In the months leading up to the birth of your baby, you've undoubtedly done a lot of research about pregnancy and labor. But what about the moments that happen after birth? Immediately following delivery, you're going to have to make some decisions and it can be daunting if you haven't thought about it before, like deciding if you want your child to have the vitamin K shot. But what is the vitamin K shot? Should you research it beforehand or trust your doctor?
According to the American Academy of Pediatrics (AAP), the vitamin K shot is a standard part of your baby's after-birth care. Following delivery, the AAP noted that all newborn infants are given a single, intramuscular dose of 0.5 to 1 milligram of vitamin K. For parents who are wary of vaccines or medications, this procedure can seem unnecessary.
But Deena Blumenfeld of Shining Light Prenatal Education is a Lamaze Certified Childbirth Educator (LCCE) and Fellow of American College of Childbirth Educators (FACCE) and thinks it's very necessary. She tells Romper that the vitamin K shot is a pretty big deal for your baby. "Babies are born with low blood clotting factors, so in other words, if they bleed, they keep bleeding," Blumenfeld says. "The administration of the vitamin K shot prevents bleeding, stroke, hemorrhage, and possible death."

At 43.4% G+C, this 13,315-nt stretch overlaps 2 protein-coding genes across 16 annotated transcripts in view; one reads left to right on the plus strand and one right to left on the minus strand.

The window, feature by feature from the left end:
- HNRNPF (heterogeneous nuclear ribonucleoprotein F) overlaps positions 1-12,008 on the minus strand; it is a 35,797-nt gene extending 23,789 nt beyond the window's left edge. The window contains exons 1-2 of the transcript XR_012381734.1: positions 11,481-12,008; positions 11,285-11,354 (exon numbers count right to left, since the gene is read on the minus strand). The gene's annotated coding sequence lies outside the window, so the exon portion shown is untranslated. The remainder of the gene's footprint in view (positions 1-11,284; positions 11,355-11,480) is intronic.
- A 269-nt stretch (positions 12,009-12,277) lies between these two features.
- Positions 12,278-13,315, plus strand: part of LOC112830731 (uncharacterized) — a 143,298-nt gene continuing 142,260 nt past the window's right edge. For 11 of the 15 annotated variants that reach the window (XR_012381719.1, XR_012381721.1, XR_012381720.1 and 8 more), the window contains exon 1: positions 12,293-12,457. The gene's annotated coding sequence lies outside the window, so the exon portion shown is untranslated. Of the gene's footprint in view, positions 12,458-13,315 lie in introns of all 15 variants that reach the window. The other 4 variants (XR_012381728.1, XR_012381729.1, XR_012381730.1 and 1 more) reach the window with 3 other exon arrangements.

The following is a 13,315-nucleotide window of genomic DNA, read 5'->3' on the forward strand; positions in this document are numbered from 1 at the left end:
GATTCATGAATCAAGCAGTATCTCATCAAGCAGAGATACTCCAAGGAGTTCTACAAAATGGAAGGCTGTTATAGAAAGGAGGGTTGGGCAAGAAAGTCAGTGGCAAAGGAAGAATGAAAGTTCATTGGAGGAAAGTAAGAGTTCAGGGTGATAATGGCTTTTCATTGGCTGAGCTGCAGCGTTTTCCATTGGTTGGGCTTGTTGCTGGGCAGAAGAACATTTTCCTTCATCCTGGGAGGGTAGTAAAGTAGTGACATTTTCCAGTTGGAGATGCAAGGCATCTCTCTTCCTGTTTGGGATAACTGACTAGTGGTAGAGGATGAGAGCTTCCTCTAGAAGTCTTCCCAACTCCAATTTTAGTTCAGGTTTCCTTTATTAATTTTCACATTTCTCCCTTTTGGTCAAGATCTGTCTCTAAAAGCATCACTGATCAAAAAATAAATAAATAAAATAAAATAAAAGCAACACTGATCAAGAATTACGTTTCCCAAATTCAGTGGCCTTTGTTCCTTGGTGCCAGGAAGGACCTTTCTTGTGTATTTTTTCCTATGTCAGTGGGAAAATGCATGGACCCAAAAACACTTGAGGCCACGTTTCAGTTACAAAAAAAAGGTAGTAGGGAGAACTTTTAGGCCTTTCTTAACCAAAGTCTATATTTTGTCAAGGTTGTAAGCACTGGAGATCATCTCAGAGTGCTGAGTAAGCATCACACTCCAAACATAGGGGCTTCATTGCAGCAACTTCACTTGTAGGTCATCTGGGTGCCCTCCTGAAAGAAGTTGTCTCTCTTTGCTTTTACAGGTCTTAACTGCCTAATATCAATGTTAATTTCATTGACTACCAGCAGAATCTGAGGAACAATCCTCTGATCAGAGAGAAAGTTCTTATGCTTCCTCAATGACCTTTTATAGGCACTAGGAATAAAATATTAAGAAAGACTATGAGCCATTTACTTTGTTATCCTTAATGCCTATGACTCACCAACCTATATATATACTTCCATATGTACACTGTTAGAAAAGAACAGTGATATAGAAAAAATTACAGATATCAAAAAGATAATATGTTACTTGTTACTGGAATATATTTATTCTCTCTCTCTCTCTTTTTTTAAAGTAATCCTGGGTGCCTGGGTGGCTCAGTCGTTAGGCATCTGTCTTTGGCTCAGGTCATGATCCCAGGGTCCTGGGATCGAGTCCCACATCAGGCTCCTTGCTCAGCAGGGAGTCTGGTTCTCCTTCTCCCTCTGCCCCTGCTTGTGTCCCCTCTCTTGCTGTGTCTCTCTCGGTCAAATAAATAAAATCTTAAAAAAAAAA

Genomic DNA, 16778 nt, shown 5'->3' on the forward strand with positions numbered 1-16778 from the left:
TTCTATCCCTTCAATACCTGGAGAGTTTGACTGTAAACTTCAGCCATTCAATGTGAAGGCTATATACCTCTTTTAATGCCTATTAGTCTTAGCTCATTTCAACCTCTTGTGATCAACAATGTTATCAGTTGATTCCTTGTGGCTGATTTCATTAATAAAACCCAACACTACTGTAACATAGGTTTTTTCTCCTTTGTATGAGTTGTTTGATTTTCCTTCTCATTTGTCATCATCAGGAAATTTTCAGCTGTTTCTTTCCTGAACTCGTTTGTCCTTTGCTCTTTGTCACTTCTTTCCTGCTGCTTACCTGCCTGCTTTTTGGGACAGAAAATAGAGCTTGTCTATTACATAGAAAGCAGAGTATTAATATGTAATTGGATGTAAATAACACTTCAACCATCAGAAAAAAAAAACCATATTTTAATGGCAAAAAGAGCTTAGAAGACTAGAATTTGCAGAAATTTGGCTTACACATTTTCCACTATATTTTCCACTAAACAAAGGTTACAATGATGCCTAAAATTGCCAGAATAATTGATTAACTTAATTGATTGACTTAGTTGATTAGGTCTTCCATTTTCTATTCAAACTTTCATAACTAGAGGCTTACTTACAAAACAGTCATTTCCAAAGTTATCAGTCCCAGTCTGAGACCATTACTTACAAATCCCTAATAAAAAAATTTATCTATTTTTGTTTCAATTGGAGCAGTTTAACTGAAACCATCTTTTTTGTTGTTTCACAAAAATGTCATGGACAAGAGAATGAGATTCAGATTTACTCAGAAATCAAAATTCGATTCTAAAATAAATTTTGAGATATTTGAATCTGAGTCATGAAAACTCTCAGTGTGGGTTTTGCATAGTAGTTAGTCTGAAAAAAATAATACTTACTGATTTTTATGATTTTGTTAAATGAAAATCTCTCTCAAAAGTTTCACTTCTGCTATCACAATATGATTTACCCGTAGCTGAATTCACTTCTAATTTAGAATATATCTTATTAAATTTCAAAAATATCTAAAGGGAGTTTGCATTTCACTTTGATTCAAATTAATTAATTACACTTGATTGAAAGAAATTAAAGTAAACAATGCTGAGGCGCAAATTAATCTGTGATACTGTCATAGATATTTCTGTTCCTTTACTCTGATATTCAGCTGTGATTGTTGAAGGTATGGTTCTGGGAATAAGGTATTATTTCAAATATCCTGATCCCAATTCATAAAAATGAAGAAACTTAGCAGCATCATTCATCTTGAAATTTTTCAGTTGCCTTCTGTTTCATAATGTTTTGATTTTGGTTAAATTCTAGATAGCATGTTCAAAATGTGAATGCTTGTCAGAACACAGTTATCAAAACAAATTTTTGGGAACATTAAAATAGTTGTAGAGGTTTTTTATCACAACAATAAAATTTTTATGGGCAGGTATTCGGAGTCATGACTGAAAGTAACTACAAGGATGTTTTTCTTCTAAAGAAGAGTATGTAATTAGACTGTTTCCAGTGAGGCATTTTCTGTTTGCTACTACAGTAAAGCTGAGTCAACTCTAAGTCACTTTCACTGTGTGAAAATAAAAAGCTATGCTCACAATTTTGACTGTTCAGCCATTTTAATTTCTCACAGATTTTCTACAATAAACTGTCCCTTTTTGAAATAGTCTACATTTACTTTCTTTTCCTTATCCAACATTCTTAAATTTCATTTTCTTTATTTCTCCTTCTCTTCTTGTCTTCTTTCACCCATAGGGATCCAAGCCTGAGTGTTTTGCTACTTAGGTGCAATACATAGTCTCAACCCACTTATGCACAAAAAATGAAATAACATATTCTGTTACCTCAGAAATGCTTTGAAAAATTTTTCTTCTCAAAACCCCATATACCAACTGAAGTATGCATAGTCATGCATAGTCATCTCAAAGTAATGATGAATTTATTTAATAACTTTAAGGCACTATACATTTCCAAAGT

The Centers for Disease Control and Prevention (CDC) agrees with Blumenfeld. On its website, the CDC noted that in more recent years, parents have begun to refuse the vitamin K shot, but their reasons are based on myths and misconceptions. In fact, the AAP found that parents who refuse the vitamin K shot are more likely to also refuse to vaccinate their child.
Blumenfeld notes that certain babies may need the vitamin K shot more than others, but it's given to all babies at birth. "1 in 10,000 babies will develop a micro-bleed in the brain during birth, which is undetectable right away," she says. "This micro-bleed can cause brain damage, which is fully preventable with the vitamin K shot." According to Blumenfeld, other babies who need it include babies born via C-section, babies born with forceps or vacuum assistance, babies who had an internal fetal scalp monitor, babies born with any visible bruising or bleeding, babies who are being circumcised or have other upcoming surgeries, if you pushed for more than four hours, and if there is any family history of blood clotting disorders.
So, can parents refuse it? Blumenfeld says yes, a parent can refuse any test, procedure, or medication. "We always have the right of informed consent and informed refusal," she says. But in her opinion, refusing the vitamin K shot is unwise. "It is a small poke and a brief ouch for eliminating the risk of brain damage or hemorrhage that is fully preventable."
The vitamin K shot maybe a standard part of the after-birth routine, but it's also really important. Talk to your doctor if you want more information about the vitamin K shot or about delaying it so you can enjoy more skin-to-skin time with your baby first.